I always smile when I think of the provincial negotiator Peter Cameron’s comments when we were wrapping up the final details in the transit funding and governance negotiations leading to the creation of Translink. We all thought we had a good agreement. MetroVancouver would be given broad responsibilities to plan and deliver transit services, develop integrated regional road networks, promote car pooling and other methods of reducing transportation requirements, encourage more transportation-friendly land use. And along with this it would be given a wide range of powers to increase funding through transportation-related and other charges, like vehicle levies, parking taxes, and project-specific tolls. Transportation was perhaps the most commonly cited regional concern and the region was finally going to have the responsibility and power to solve it.
As we were congratulating ourselves on getting to this improbable place — a jointly agreed and principled devolution of responsibilities and powers between the province and the region — Peter Cameron presciently said: it is a good agreement — it is just the funding and governance provisions I am worried about. So I am certain it is no surprise to Peter that Translink and the province are still trying to sort out funding and governance of the regional transportation authority.
The problem, and I believe Peter would agree, was not the provisions in themselves. They were based on clear, well-regarded principles — strongly supported in transportation planning circles throughout North America. The problem was that the parties would not honour them. The province, in the end, did not want to give up control. And neither the province nor the region (except for some uniquely courageous politicians like then head of MetroVancouver, George Puil) did not want to take responsibility for raising the funds that would be required to provide the services and infrastructure sorely needed.
So, despite the fact that all parties recognized the implementation of a vehicle levy, ideally based on distance travelled, was going to be the major new source of funds, regional and provincial politicians balked. At least one mayor who was on the negotiating committee arguing in closed meetings for an even larger vehicle levy than what we had planned, led a political charge against it when time came to implement it. And the province, first the NDP and then the Liberals that followed, refused to facilitate the collection or even just the enforcement of a vehicle levy. In the face of anti-tax political winds, they shamelessly abandoned the key component of the funding plan on which the agreement was based. It was easier to pretend other parties could pay for all the service and infrastructure that was needed (the feds being the local favourite) than taking political responsibility for what had to be done.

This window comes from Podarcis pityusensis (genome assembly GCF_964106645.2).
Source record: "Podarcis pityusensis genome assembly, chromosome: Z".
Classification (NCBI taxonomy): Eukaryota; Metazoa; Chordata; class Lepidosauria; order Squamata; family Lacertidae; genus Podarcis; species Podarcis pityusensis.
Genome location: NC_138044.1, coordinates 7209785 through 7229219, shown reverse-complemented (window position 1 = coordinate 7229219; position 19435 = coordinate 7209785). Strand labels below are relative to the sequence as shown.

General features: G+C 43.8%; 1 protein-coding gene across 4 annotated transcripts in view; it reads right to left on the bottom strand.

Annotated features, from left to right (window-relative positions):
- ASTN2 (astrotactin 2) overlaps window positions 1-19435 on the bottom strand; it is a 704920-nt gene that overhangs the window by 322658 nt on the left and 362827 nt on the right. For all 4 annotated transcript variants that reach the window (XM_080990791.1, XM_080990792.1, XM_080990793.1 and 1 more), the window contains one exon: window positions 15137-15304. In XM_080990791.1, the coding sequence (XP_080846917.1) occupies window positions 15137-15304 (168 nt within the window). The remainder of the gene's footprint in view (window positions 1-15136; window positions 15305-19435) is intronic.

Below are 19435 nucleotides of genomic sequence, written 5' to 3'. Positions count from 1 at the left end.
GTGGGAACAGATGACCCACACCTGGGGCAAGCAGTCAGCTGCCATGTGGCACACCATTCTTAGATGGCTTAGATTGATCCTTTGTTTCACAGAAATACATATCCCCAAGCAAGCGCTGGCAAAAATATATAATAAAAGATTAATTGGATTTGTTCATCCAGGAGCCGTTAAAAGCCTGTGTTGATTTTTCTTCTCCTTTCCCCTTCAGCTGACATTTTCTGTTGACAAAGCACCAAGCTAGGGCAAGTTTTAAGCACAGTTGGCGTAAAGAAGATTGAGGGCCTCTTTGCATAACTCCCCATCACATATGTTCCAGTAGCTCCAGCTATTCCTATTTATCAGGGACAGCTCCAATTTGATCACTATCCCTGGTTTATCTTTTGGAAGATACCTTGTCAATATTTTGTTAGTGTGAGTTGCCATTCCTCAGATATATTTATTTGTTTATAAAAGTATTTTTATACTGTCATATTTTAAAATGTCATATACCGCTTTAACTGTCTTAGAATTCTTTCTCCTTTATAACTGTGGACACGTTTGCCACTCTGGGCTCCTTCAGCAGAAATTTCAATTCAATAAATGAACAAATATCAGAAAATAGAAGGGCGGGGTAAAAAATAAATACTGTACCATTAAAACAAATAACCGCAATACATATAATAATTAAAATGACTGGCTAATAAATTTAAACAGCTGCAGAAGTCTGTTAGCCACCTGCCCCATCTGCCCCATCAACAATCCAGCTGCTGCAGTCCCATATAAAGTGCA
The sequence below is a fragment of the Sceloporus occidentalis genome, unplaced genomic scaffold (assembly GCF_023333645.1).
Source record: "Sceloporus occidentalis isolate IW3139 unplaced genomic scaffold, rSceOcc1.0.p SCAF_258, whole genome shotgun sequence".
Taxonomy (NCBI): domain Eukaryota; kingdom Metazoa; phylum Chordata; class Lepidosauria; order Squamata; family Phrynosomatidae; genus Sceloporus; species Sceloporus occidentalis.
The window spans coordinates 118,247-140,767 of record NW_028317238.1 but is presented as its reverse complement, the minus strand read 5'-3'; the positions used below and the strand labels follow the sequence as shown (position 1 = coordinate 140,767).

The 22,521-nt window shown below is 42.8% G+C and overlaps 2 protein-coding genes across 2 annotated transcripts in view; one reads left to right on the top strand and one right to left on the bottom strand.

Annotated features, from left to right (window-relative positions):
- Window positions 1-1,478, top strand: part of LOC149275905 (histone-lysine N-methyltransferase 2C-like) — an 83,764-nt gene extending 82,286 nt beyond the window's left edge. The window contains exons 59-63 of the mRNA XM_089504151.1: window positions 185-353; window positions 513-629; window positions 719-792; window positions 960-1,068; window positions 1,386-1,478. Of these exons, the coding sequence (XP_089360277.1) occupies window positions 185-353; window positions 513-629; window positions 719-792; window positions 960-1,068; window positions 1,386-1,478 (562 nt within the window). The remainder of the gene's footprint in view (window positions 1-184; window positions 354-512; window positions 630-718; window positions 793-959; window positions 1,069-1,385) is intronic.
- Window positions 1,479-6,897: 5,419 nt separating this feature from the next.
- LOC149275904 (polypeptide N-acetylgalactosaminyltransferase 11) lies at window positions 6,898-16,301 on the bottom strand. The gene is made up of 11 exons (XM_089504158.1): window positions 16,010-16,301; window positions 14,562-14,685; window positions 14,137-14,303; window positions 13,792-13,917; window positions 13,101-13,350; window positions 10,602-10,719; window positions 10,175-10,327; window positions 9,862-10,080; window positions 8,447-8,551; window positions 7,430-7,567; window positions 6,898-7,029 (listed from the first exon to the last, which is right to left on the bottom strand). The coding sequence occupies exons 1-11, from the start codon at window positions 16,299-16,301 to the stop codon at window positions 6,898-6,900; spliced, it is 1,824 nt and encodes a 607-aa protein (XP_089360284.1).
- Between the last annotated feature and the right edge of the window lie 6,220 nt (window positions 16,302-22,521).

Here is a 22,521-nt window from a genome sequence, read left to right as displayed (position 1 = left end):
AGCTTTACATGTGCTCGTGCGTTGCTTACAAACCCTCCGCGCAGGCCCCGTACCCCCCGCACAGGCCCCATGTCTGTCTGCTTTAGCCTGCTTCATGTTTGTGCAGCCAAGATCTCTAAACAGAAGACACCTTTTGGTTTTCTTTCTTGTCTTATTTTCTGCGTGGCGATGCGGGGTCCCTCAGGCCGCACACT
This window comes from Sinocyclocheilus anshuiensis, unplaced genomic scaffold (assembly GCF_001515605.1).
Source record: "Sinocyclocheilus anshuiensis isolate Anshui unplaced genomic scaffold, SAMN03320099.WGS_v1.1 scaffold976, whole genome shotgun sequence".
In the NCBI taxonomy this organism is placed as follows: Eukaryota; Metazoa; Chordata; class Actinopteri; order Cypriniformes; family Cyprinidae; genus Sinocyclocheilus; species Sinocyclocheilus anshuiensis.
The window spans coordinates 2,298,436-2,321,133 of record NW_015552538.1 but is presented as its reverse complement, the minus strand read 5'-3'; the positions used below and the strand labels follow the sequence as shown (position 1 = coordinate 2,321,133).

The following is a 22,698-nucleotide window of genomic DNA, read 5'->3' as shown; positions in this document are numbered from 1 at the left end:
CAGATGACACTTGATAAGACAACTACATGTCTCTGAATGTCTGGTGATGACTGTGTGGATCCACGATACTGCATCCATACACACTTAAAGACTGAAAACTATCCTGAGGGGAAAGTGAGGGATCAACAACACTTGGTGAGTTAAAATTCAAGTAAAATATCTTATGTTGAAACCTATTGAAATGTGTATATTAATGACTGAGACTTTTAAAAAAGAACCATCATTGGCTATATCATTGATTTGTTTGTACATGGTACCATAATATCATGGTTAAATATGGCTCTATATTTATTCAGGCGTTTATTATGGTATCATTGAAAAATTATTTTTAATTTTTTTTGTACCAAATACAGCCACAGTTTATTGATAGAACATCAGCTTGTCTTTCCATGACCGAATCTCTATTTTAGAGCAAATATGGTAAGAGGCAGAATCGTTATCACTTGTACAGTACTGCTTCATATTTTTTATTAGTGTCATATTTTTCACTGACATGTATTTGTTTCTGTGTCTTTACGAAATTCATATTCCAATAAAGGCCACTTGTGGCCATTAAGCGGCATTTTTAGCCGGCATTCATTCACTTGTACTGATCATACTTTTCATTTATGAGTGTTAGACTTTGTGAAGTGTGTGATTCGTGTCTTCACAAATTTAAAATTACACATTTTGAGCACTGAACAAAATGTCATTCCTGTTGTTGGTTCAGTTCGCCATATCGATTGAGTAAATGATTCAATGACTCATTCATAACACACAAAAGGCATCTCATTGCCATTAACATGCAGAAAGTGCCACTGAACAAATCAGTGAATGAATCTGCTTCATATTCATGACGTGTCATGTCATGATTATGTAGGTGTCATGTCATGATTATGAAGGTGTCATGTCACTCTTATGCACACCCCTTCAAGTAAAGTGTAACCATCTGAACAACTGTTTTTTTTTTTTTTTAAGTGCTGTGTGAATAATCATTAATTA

Also, perhaps not surprisingly, despite the clear intent of the agreement that the region would plan and prioritize what transportation infrastructure and service to provide, the province couldn’t resist imposing their pet projects on what was, without the vehicle levy, a severely underfunded regional authority. The NDP imposed the Millenium rapid transit line because it could be built before the 2001 election. The Liberals imposed the Canada Line because it could be built in time for the Olympics. Neither project was a regional priority, and neither was supported by a convincing business case.
When the governing TransLink board very properly challenged the priority and economics of what was being imposed, the province challenged and changed the governance. They could no longer accept even the facade of the devolution of responsibility to the region.
There were indeed reasons to worry about the funding and governance of Translink, but in retrospect more reason to worry about the politics of their implementation than the provisions themselves. And that is as true about any agreement that may be reached today as what we negotiated over ten years ago.